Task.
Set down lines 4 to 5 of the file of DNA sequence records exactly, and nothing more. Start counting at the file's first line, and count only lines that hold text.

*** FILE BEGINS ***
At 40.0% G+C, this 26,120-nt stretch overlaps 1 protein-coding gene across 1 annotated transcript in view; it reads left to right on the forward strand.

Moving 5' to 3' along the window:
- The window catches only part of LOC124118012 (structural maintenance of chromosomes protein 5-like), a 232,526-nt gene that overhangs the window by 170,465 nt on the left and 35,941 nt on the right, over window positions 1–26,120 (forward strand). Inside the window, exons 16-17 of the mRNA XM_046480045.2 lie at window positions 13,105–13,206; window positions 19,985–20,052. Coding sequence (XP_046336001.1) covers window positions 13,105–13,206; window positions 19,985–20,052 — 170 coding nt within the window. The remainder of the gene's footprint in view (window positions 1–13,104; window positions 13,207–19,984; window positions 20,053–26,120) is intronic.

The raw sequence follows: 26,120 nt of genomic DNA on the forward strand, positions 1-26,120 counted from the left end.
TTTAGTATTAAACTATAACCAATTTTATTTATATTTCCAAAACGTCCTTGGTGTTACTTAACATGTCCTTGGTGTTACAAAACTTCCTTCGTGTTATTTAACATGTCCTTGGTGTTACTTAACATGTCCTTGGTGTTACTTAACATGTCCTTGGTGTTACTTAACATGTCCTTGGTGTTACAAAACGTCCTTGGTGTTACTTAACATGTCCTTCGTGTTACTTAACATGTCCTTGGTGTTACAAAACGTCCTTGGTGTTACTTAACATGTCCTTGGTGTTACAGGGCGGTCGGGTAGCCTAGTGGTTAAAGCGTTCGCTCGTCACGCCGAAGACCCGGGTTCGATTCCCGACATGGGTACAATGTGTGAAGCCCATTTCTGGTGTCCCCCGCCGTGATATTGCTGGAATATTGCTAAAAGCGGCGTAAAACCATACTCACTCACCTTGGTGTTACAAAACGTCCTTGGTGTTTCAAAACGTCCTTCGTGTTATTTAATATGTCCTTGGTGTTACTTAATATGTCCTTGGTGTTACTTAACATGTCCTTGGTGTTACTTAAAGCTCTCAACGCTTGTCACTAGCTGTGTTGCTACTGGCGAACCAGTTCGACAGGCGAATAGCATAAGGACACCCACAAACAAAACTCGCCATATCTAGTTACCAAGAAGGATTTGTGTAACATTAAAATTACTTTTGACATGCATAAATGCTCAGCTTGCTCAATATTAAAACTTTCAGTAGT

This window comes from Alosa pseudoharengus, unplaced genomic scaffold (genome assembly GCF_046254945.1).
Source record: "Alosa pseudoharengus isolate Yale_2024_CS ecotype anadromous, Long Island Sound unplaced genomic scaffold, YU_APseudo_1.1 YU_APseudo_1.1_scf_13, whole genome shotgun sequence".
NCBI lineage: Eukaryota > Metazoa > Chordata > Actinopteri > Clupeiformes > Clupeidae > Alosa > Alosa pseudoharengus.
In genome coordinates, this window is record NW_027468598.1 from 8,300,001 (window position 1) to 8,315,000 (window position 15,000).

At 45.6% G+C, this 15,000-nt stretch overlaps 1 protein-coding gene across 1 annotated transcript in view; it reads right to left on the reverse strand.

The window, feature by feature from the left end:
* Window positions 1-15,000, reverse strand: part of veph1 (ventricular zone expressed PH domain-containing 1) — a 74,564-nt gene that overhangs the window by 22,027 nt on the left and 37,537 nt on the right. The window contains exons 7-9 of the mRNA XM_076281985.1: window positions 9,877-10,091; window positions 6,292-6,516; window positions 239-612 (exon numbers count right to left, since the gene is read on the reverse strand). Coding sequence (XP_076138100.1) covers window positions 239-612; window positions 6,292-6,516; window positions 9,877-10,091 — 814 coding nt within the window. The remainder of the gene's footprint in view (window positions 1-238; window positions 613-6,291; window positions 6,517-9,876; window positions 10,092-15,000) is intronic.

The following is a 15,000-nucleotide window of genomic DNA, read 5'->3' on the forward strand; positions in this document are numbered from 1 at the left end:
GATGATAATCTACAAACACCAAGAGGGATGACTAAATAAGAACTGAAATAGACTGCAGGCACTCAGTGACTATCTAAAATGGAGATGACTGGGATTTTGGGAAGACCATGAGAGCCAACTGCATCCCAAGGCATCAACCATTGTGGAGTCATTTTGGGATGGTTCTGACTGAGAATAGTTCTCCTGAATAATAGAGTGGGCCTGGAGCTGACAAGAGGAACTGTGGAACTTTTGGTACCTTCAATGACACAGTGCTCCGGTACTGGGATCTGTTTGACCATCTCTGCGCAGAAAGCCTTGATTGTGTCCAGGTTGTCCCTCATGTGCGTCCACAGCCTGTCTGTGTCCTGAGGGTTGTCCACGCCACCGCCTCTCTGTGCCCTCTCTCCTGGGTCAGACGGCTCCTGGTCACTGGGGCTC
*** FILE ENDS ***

The raw sequence follows: 26,120 nt of genomic DNA on the forward strand, positions 1-26,120 counted from the left end.
TTTAGTATTAAACTATAACCAATTTTATTTATATTTCCAAAACGTCCTTGGTGTTACTTAACATGTCCTTGGTGTTACAAAACTTCCTTCGTGTTATTTAACATGTCCTTGGTGTTACTTAACATGTCCTTGGTGTTACTTAACATGTCCTTGGTGTTACTTAACATGTCCTTGGTGTTACAAAACGTCCTTGGTGTTACTTAACATGTCCTTCGTGTTACTTAACATGTCCTTGGTGTTACAAAACGTCCTTGGTGTTACTTAACATGTCCTTGGTGTTACAGGGCGGTCGGGTAGCCTAGTGGTTAAAGCGTTCGCTCGTCACGCCGAAGACCCGGGTTCGATTCCCGACATGGGTACAATGTGTGAAGCCCATTTCTGGTGTCCCCCGCCGTGATATTGCTGGAATATTGCTAAAAGCGGCGTAAAACCATACTCACTCACCTTGGTGTTACAAAACGTCCTTGGTGTTTCAAAACGTCCTTCGTGTTATTTAATATGTCCTTGGTGTTACTTAATATGTCCTTGGTGTTACTTAACATGTCCTTGGTGTTACTTAAAGCTCTCAACGCTTGTCACTAGCTGTGTTGCTACTGGCGAACCAGTTCGACAGGCGAATAGCATAAGGACACCCACAAACAAAACTCGCCATATCTAGTTACCAAGAAGGATTTGTGTAACATTAAAATTACTTTTGACATGCATAAATGCTCAGCTTGCTCAATATTAAAACTTTCAGTAGT